Over a century and a quarter, a long parade of distinguished teachers have brought both wisdom and knowledge to their students. Many have riveting life stories – experiences that intersected with their teaching and scholarship in sometimes surprising ways. Here are a few of the notable faculty from years past.
Professor Thomas Buergenthal established a six-week summer session at the University of Brussels, Belgium, in 1968, in which five Buffalo professors and five Belgians led 40 students in a comparison of Angle-American common law and European civil law. Born to parents who had moved from Germany to Czechoslovakia in 1933, he grew up in the Jewish ghetto of Kielce (Poland) and later in the concentration camps at Auschwitz and Sachsenhausen. (His memoir of that upbringing, A Lucky Child, has been translated into more than a dozen languages.) A specialist in international law and human rights law, Buergenthal served in the early 2000s as a judge on the International Court of Justice at The Hague. He is an an emeritus faculty at George Washington University Law School.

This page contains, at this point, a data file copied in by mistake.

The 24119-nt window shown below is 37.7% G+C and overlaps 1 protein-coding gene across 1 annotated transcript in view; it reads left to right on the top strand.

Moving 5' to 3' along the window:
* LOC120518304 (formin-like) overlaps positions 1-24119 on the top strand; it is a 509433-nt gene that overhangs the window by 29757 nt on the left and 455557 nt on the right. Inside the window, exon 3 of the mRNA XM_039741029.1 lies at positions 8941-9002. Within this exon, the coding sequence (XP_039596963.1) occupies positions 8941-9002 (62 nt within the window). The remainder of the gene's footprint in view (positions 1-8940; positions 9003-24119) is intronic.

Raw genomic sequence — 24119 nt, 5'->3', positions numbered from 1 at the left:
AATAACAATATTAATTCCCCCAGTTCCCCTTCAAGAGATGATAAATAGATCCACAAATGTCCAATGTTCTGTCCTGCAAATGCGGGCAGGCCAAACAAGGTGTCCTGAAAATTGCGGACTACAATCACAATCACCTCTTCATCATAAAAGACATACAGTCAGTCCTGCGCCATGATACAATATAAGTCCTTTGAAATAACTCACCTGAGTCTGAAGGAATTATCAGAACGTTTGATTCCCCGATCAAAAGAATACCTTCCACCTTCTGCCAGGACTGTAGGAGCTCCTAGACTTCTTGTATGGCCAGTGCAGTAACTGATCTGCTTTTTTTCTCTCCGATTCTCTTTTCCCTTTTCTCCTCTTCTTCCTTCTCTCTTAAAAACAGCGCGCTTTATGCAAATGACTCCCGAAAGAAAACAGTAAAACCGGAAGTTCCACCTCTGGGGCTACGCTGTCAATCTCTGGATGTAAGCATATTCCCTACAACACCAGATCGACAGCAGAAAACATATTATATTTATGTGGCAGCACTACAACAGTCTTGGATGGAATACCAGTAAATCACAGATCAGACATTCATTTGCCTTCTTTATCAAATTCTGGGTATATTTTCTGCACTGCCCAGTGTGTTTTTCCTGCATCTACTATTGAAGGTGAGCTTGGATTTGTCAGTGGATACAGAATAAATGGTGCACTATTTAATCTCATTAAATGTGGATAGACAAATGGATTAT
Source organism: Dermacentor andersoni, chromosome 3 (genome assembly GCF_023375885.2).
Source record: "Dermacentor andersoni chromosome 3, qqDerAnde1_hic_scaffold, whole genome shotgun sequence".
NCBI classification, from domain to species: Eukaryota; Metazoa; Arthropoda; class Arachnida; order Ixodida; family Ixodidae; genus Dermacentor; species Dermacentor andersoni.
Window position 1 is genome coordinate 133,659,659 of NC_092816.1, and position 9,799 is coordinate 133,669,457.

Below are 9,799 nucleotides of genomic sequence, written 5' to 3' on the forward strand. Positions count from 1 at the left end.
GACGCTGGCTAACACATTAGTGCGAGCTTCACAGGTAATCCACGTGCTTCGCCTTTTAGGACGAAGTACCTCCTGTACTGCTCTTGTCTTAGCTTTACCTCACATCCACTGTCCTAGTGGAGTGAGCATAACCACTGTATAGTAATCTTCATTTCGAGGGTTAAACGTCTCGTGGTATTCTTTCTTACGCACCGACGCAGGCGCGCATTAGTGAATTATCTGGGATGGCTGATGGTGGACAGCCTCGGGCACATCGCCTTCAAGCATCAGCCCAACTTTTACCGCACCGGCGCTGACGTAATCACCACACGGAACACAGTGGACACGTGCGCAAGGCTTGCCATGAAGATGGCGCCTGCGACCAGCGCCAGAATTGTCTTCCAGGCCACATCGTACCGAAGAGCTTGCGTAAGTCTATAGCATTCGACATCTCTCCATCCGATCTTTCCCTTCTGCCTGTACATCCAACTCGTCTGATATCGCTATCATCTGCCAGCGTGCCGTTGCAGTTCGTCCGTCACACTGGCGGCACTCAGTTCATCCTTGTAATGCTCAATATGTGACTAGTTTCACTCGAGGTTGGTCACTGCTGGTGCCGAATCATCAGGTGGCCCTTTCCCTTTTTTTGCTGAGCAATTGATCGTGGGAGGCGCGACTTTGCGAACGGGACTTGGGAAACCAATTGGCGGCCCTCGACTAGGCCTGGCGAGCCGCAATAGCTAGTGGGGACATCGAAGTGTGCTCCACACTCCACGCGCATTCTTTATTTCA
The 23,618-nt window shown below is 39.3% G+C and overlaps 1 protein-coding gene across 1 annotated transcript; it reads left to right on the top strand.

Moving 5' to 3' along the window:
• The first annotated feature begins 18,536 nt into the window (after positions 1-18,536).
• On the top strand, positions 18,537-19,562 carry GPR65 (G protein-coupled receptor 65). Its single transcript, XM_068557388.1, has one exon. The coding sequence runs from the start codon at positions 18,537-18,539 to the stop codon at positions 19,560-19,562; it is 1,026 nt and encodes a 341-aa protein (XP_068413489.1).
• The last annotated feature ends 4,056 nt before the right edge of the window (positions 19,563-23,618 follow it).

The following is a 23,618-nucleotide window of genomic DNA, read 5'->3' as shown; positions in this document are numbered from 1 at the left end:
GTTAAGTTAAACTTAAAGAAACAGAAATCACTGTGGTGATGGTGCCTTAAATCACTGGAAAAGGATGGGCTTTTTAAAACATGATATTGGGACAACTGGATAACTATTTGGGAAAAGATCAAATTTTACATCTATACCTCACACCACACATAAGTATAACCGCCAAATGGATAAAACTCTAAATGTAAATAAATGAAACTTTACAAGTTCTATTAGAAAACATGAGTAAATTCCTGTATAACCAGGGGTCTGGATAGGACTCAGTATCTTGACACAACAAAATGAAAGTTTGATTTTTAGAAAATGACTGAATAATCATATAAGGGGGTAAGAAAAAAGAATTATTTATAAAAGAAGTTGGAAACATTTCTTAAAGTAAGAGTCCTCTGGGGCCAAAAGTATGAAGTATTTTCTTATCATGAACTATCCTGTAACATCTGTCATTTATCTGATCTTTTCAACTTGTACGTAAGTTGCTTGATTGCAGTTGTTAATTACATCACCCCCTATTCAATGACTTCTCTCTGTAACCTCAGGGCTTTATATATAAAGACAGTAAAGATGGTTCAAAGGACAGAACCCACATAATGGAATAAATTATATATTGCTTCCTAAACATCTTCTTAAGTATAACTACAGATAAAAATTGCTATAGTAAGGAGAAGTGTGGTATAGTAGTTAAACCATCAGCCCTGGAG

“The consummate teacher,” one former student wrote of Louis A. Del Cotto ’51, who over more than 40 years introduced generations of Law School students to the vagaries of tax law. Del Cotto and Professor Kenneth Joyce were the heart of the school’s tax program for decades. He specialized in tax matters as a partner in the law firm of Jaeckle, Fleischmann, Kelly, Swart and Augspurger, and later joined the Buffalo law firm of Kavinoky and Cook as tax counsel. Considered a top tax authority in New York State, he was expert in the intricacies of the tax code, statutes and regulations. He also published many scholarly articles on tax matters. He was also an accomplished musician on the classical and jazz guitar, piano and mandolin. In 2011, the Louis A. Del Cotto Professorship in Tax and Finance was established with a $500,000 gift primarily from Brian D. Baird '83, as well as other students of the tax legend.
Mark DeWolfe Howe served as the law school’s sixth dean, during the wartime years of 1941 to 1945. After graduating from Harvard with a bachelor of laws degree, he clerked for U.S. Supreme Court Justice Oliver Wendell Holmes (he later wrote a two-volume biography of the justice), then practiced law in Boston. “War or no war,” notes the centennial history of the law school, “Howe refused to relax academic standards.” Earlier in his life he had taken a turn in Hollywood, serving as a second assistant director for Paramount Pictures, where he worked on movies starring Jimmy Durante and Fred Allen. He received the Legion of Merit and the Distinguished Service Medal for his service during World War II, then joined the Harvard Law School faculty. He wrote extensively on questions of constitutional law, particularly on church-state relations. He was also an active advocate for civil rights, especially with the Civil Liberties Union of Massachusetts.